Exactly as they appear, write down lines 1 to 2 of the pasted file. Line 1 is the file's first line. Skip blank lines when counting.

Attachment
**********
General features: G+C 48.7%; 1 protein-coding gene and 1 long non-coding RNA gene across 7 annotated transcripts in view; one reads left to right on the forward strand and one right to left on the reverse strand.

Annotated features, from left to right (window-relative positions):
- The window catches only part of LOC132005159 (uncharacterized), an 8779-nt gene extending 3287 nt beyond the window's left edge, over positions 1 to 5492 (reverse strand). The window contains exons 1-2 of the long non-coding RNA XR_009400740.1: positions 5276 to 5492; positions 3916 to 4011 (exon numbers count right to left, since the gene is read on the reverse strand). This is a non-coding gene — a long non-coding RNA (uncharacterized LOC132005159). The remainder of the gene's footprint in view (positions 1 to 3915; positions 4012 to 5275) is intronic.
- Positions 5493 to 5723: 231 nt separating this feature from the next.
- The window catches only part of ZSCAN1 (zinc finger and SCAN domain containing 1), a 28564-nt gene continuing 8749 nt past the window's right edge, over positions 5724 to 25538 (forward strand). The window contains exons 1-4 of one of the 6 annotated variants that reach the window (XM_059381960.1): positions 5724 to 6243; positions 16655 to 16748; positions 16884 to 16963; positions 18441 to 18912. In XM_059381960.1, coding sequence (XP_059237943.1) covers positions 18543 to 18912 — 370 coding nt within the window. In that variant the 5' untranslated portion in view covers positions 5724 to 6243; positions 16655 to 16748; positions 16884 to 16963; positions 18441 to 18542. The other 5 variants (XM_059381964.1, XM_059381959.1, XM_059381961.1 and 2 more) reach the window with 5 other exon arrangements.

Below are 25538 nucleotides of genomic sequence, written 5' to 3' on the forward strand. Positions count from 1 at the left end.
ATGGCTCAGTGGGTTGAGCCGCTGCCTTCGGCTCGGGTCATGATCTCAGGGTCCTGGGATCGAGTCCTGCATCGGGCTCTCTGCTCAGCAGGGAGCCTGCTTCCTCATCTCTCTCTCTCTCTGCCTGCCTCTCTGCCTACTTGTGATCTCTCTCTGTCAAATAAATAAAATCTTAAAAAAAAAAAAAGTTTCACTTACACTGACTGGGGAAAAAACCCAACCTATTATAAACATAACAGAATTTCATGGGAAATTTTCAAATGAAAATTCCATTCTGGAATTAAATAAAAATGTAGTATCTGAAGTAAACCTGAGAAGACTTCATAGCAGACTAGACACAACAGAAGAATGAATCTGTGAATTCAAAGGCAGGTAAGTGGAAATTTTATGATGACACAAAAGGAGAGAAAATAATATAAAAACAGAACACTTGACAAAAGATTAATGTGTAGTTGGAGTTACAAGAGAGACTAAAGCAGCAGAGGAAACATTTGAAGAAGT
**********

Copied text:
General features: G+C 48.7%; 1 protein-coding gene and 1 long non-coding RNA gene across 7 annotated transcripts in view; one reads left to right on the forward strand and one right to left on the reverse strand.

Annotated features, from left to right (window-relative positions):